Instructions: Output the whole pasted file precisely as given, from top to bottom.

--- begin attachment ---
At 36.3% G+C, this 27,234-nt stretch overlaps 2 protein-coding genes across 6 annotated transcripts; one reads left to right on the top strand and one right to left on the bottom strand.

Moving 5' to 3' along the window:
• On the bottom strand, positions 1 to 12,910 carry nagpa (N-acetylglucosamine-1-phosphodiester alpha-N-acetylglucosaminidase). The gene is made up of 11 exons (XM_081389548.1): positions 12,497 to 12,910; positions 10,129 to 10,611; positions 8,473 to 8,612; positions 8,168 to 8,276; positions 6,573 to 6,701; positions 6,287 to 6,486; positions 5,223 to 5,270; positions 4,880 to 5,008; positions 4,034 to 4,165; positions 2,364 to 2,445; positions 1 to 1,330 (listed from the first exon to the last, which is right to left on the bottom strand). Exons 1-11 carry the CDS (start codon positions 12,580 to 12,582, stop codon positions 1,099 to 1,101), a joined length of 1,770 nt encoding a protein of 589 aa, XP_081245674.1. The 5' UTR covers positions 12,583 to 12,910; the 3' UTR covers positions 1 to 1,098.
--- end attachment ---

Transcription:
At 36.3% G+C, this 27,234-nt stretch overlaps 2 protein-coding genes across 6 annotated transcripts; one reads left to right on the top strand and one right to left on the bottom strand.

Moving 5' to 3' along the window:
• On the bottom strand, positions 1 to 12,910 carry nagpa (N-acetylglucosamine-1-phosphodiester alpha-N-acetylglucosaminidase). The gene is made up of 11 exons (XM_081389548.1): positions 12,497 to 12,910; positions 10,129 to 10,611; positions 8,473 to 8,612; positions 8,168 to 8,276; positions 6,573 to 6,701; positions 6,287 to 6,486; positions 5,223 to 5,270; positions 4,880 to 5,008; positions 4,034 to 4,165; positions 2,364 to 2,445; positions 1 to 1,330 (listed from the first exon to the last, which is right to left on the bottom strand). Exons 1-11 carry the CDS (start codon positions 12,580 to 12,582, stop codon positions 1,099 to 1,101), a joined length of 1,770 nt encoding a protein of 589 aa, XP_081245674.1. The 5' UTR covers positions 12,583 to 12,910; the 3' UTR covers positions 1 to 1,098.